— University of Massachusetts, Lowell Abstract Machines and Classical Realizability Abstract machines give us a way to mathematically model the way computers think about our programs in terms of lowerlevel concepts, and help to specify how to correctly implement programming languages. These serve as the more implementationoriented counterpart to tools like lambda calculus and type theory, that give us a mathematical model closer to the way that humans think about programs written in functional languages. You may think that going down to the lowlevel details of a machine would force us to lose all the nice reasoning tools that we can employ in thehigher level theories. But it does not! The goal of this lecture series is to introduce abstract machines as not just a tool for specifying language implementations, but also as a rich theory for reasoning about programs. This can be achieved through an application of *realizability* which extracts useful information out of mathematical theorems: reasoning principles can be implemented by real computer instructions and proofs can be justified by programs that construct evidence. We will be looking at the branch of realizability for constructive classical logic where classical axioms, such as double negation elimination or law of the excluded middle, can be implemented by specific computational effects that are easy to express in an abstract machine. Serendipitously, this same model of classical realizability also lets us reason about features of practical programming languages, including dynamic features (like computational effects and evaluation strategies) that help us run programs and static features (like (co)induction and subtyping) that help us to predict what programs would do ahead of time. Specific topics covered are:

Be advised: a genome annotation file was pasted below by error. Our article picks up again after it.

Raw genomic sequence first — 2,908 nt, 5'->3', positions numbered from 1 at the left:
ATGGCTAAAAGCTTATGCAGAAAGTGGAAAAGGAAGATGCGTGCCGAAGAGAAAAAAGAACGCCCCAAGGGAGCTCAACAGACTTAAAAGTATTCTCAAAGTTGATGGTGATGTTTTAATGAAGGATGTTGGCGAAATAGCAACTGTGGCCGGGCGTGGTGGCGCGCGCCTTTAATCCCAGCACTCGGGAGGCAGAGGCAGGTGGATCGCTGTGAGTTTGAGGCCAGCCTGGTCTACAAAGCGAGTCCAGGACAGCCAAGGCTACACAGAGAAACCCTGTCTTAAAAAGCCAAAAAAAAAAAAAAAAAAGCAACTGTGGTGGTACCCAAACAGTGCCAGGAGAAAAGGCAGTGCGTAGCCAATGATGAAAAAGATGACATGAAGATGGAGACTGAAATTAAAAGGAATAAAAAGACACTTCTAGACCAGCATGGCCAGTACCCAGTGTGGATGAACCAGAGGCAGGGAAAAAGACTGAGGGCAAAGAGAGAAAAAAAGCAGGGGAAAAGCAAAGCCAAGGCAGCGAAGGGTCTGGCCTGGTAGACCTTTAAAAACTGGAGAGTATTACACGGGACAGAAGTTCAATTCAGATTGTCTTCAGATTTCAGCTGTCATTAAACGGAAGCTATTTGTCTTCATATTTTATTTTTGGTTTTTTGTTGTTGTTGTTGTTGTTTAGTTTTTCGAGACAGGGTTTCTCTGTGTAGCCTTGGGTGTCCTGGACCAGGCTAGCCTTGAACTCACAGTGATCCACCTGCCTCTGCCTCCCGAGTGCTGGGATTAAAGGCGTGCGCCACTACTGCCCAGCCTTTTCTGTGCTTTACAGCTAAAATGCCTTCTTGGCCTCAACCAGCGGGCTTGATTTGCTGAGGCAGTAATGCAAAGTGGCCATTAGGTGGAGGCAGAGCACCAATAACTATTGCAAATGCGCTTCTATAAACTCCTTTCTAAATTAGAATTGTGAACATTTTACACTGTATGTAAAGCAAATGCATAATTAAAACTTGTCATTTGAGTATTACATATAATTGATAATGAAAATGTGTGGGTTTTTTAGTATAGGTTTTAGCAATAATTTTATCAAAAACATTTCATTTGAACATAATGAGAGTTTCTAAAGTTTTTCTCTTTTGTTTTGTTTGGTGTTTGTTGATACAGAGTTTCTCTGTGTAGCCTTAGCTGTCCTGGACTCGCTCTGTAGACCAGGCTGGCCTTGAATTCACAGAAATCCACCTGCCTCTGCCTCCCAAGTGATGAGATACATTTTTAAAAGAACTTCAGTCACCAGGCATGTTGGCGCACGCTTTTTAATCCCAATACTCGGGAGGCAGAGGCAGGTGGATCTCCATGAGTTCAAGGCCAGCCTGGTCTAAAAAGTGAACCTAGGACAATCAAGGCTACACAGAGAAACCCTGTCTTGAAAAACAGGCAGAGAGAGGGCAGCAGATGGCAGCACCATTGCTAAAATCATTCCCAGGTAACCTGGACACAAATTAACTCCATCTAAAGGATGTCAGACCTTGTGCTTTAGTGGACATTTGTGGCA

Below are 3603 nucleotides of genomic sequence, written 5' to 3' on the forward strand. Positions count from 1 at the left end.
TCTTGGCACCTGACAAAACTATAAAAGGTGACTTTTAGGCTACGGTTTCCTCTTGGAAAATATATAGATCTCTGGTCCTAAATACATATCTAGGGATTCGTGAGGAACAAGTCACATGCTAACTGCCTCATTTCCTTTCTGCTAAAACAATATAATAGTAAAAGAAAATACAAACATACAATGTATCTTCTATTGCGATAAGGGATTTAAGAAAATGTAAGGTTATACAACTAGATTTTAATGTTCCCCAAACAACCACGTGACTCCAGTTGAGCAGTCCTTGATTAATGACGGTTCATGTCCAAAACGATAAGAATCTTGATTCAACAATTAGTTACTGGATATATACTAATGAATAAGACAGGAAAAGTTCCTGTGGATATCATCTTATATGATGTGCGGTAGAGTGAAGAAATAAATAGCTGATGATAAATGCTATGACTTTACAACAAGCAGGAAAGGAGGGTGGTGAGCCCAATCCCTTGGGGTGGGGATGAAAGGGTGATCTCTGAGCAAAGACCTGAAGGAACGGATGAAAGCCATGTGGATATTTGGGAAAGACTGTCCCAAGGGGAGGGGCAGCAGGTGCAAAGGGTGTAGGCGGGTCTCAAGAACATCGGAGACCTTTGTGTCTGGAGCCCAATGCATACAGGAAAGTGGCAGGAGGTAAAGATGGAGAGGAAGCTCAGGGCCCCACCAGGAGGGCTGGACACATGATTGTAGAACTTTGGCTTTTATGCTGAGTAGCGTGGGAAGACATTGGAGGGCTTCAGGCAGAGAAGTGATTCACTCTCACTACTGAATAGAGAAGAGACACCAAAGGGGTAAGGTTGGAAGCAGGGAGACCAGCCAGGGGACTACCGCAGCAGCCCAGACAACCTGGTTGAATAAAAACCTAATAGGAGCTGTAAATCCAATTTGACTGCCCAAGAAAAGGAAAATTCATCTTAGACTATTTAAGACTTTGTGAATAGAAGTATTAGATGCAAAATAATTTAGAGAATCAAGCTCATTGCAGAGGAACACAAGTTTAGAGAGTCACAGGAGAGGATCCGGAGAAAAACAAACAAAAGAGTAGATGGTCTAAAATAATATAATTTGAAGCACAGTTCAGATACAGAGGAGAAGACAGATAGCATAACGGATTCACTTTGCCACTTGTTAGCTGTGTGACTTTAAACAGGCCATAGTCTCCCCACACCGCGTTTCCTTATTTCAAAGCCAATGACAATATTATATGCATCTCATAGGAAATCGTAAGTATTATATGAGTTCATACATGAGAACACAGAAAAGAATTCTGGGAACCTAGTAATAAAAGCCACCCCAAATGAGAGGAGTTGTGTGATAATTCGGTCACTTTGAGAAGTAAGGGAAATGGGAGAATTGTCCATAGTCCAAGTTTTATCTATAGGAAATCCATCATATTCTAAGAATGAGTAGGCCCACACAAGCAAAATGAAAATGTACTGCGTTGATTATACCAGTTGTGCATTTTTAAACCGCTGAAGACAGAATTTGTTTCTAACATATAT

Lecture 1  Lecture 1 (alternate angle) part 1  Lecture 1 (alternate angle) part 2  Notes  Lecture 2  Lecture 2 (alternate angle) part 1  Lecture 2 (alternate angle) part 2 Lecture 3  Lecture 3 (alternate angle) part 1  Lecture 3 (alternate angle) part 2 
Silvia Ghilezan